I don't think that these nurses are being mean, I just think they expect a new nurse to work hard at the job and at fitting in with the staff. I formerly worked in Human Resources and most companies expect this of new hires.
    Fiona59 likes this.
  8. Visit  kb14 profile page
    0
    I know I said that my previous message was going to be the last but I just want to respond to your retort.

    We obviously don't see eye to eye and that's fine but if you want to spend a great deal of time complaining how superior RPNs/LPNs are to the new BScN RNs then so be it but do so in an environment where it can be changed--LOBBY it and get Political! Amass a group of PNs and march to those provincial colleges and demand change. The reality of today is RNs are required to get a BScN, end of discussion. Society is dynamic; we can't rely on the old ways and expect everything will fall into place. Nursing cannot be stagnant; if we want other professions to take us seriously we must take the adequate steps to reach the levels where we can be part of the current discourse. That cannot happen when nurses have diplomas.

    You're asking new grads to be perfect nurses on their first day of work, and that's not how it goes (maybe in your time, but I highly doubt that). Learning is a process not an end to anything. Are you saying that nurses in the past knew EVERYTHING that they needn't learn anything new after they received their titles? That’s just arrogance, if it’s a “yes”! As some people argued earlier in this forum, skills and knowledge are gained through exposure so whether you learn it in school or the workforce, what’s the difference when you’re still focusing on patient care. Just because an RPN has more bedside experience than a New Grad it doesn’t mean that they should get higher pay considering there is a small yet very significant difference in their education and training. Yes, there is a difference between “old” grads (trained in the hospital) and new grads and it’s academia. As to salary (at least in ON), min. wages for new nurses always increase by some sort of percentage (I think about 1-3%) every few years or so. So what “older” nurses were making when they were new to the profession is not similar to what the new grads are making today. Moreover, it’s a different GENERATION that means different issues and increasing technology. When arguing my point, I’m thinking about the current situation right now, not what happened in the past.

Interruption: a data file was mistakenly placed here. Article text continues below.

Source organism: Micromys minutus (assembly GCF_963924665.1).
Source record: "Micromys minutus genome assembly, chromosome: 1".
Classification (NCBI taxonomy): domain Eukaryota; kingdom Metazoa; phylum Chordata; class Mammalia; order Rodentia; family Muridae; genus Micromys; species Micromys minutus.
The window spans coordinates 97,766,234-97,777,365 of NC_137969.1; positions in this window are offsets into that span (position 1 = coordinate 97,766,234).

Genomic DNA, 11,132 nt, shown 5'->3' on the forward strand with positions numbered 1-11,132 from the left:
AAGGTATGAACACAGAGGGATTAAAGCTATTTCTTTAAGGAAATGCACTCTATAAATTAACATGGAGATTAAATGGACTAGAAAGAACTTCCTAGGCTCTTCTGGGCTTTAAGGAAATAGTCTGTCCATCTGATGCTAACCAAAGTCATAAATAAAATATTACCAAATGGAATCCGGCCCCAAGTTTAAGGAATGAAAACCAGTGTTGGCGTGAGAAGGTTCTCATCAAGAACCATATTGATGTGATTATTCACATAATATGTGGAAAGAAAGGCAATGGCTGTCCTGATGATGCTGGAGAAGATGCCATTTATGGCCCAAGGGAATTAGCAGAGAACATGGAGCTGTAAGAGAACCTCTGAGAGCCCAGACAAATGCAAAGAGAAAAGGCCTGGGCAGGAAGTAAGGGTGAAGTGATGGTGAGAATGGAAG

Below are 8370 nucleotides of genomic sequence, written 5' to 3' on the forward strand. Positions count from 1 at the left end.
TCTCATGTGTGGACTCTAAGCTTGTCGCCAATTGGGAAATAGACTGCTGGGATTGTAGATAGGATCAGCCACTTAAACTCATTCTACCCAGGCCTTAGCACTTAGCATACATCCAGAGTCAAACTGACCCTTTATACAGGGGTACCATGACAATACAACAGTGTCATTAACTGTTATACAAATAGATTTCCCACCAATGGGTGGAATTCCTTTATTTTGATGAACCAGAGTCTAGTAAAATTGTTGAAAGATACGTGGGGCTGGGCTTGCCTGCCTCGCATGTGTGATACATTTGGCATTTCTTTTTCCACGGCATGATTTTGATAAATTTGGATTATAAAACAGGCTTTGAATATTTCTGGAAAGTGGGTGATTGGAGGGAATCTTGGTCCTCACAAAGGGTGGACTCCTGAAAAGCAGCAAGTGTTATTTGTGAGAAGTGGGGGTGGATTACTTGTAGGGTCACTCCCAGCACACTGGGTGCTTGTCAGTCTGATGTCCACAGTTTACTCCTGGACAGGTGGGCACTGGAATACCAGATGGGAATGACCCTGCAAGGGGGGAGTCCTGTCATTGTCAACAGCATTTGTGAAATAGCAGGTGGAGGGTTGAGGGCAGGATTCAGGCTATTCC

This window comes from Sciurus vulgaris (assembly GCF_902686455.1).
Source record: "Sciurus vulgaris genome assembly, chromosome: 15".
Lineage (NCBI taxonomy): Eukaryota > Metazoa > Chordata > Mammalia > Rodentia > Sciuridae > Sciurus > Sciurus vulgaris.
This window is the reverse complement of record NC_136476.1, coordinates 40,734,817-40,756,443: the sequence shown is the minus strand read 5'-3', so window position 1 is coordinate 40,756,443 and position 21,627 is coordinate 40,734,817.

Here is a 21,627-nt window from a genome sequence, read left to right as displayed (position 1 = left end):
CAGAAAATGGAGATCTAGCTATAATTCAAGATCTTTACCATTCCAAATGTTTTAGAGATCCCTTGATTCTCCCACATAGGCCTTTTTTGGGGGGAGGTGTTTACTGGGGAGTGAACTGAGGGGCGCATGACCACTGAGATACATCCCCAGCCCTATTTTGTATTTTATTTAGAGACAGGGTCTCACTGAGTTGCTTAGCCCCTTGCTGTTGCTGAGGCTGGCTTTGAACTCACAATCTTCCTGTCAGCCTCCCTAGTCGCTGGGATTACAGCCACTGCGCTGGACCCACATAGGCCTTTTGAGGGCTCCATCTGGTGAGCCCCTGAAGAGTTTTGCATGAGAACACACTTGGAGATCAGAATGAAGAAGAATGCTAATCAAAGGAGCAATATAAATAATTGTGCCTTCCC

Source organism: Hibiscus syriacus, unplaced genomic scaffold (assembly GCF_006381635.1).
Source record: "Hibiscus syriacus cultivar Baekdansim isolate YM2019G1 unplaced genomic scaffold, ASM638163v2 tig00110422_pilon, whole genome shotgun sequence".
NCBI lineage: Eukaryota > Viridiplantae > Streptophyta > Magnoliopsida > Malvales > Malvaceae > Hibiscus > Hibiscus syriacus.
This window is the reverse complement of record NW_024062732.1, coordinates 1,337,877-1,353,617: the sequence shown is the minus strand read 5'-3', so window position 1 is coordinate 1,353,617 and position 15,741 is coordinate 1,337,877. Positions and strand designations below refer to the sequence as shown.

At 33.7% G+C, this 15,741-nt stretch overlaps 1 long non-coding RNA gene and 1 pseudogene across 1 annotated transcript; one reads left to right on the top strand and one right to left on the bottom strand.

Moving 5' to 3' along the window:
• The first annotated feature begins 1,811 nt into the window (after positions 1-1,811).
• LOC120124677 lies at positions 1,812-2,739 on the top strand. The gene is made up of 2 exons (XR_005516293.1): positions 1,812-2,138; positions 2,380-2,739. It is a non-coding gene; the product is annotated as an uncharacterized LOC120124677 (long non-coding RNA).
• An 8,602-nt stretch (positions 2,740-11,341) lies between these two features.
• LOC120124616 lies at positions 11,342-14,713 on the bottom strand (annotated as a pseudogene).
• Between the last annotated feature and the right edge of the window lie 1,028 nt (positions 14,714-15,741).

Attitudes such as “the average nurse will never go into management or do research,” are so discouraging for those who want to pursue those types of nursing careers and there are many who do! Advance practice nursing does not necessarily equate to research or management. How about Nurse Practitioners, Clinical Nurse Specialists, Nurse Educators in Schools? I’m looking through job posting right now at different hospitals here in my city, and it seems like the current openings are for those positions mentioned above. Furthermore, I feel your arguments concentrate highly on the mechanical bed-side part of nursing. Nursing is so broad and to centralize your defense at just one skill aspect of nursing totally undermines those who work in the community, governments, occupational health, etc. What if these nurses in the future decided to go back to bed-side and they fail to remember ALL their required bed-side nursing skills, should they be looked down upon like the current New Grads? Should they get paid as much as an RPN even if they hold a BScN?